How Can The 'Grocery Store Rule' Help You Lead A Healthier Life Online?

Leading a healthy online social life can be tricky as social media platforms are worsening users' mental health to varying degrees. According to Smart Insights, 4.76 billion people use social media, with the average daily use time being over two hours. Per Online Therapy, 58% of Americans believe that social media harms their mental health. 

These social platforms often act as an easy escape from our daily mundane tasks or a way to keep tabs as we mindlessly scroll through the pages of distant family members, old friends, and work acquaintances. According to Cosmopolitan, research has proven that social media has increased the maintaining of old relationships that people would have forgotten about. Before social media, it was easier to push people out of mind because we weren't getting virtual updates on their lives. Today, we use social media as an excuse to keep up with people we don't even speak to anymore but may still have some attachment with. 

Healthcare professionals at Cone Health advise various strategies to maintain authentic online connections including following people and pages that you genuinely enjoy and utilizing social media as a supporting tactic to nurture your real-life relationships, instead of the other way around. As we get older, real-life relationships can be more difficult to maintain as responsibilities and distance often get in the way. Losing touch with a friend or ex-partner isn't necessarily a bad thing, but the "grocery story rule" will help you to determine if it's healthy to continue following these people on social media.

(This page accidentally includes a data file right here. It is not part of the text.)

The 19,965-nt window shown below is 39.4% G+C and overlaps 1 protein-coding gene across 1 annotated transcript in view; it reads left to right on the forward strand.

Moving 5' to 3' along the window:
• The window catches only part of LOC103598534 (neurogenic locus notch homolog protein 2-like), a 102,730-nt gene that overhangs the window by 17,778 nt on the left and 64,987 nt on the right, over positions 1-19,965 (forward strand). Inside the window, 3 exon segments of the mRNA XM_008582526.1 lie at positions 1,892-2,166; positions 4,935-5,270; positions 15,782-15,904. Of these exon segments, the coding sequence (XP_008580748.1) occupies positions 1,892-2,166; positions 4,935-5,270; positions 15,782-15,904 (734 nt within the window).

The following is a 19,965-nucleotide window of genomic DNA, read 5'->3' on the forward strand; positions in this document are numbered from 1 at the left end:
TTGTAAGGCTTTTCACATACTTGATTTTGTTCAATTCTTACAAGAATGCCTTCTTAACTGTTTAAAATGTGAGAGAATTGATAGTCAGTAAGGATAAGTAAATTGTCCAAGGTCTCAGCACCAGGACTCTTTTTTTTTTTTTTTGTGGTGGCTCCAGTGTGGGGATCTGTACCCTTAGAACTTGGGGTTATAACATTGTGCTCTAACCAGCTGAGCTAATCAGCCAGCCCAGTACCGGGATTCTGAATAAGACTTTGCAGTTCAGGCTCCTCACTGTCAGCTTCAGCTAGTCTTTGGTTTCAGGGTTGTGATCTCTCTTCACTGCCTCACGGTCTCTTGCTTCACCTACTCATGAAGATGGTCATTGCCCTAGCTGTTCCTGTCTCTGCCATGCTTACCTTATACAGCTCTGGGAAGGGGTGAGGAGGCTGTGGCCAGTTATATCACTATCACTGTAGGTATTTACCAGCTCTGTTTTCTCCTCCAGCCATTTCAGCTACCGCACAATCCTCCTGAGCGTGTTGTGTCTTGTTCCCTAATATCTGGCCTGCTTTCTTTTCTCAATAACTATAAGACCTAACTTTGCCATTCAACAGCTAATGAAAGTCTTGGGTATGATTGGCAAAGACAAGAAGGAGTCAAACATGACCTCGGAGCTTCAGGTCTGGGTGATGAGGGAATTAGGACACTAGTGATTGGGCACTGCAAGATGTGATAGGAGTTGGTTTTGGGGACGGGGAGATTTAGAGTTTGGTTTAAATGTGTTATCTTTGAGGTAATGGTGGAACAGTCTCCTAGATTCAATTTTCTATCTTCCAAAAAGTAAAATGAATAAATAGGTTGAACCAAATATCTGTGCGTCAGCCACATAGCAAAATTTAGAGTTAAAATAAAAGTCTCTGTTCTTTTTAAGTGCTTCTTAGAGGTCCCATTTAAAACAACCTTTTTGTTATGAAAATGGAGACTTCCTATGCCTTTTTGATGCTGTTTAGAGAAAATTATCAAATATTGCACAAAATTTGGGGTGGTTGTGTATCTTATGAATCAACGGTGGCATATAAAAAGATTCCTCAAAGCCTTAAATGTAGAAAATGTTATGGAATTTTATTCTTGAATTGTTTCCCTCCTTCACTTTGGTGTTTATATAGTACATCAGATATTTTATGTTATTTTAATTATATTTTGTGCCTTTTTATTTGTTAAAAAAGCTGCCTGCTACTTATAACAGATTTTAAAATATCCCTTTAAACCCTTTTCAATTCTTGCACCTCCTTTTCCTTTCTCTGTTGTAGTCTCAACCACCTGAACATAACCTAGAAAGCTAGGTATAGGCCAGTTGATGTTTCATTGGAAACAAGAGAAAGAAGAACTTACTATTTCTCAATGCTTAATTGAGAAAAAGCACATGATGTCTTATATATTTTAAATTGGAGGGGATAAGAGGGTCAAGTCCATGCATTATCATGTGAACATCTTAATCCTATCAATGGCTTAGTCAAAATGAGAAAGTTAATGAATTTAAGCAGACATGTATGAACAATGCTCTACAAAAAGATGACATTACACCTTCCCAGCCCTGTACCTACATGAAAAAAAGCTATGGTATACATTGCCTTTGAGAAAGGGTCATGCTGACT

What is the 'grocery store rule' for social media?

In the early days of social media, platforms were used to connect with people we had active relationships with, but that has changed. We've all had those awkward run-ins with people from our past in public and depending on the relationship, we either say hello or avert eye contact. The "grocery story rule" — referenced on the "Girls With Goals" podcast — is a healthy social media gauge that says that if you would not be excited to see someone at the grocery store and interact with them, then you shouldn't be following them on social media.

The "grocery store rule" can sound a bit harsh at first, but it could also be a game-changer for your mental health. Sometimes, to continue growing, it's best to leave the past behind. Following people that you would avoid in public is done out of habit, yet it does not benefit us in the long run. A common fear that many social media users have is offending those they choose to unfollow, even if the reason isn't malicious. As etiquette expert Diane Gottsman told Reader's Digest, "The apps don't notify people when they are unfriended or unfollowed, and most people have too many friends to worry about checking their lists." 

Sometimes it's best to prioritize yourself and hit that unfollow button for good. 

What are the benefits of the 'grocery story rule?'

Curating your social media platforms to only show people that you have genuine connections with can truly be beneficial for your mental health. Unfollowing people who are not in your life can free up mental space to engage more with genuine loved ones, allowing for a deeper connection. In addition, unfollowing ex-friends allows you to create a healthy boundary between yourself and the internet. Unfollowing an ex-partner can also allow you to heal faster and genuinely move on to a relationship that is better suited for you.

Creating a healthier social media timeline can even positively impact how you view yourself because whether we like it or not, social media impacts our self-image. It's easy to forget that social media is a highlight reel of life's good moments, with the struggles and hard times often omitted. Though moving on from the past is scary, it's healthier to unfollow those who don't bring you happiness and invest time in finding others who do.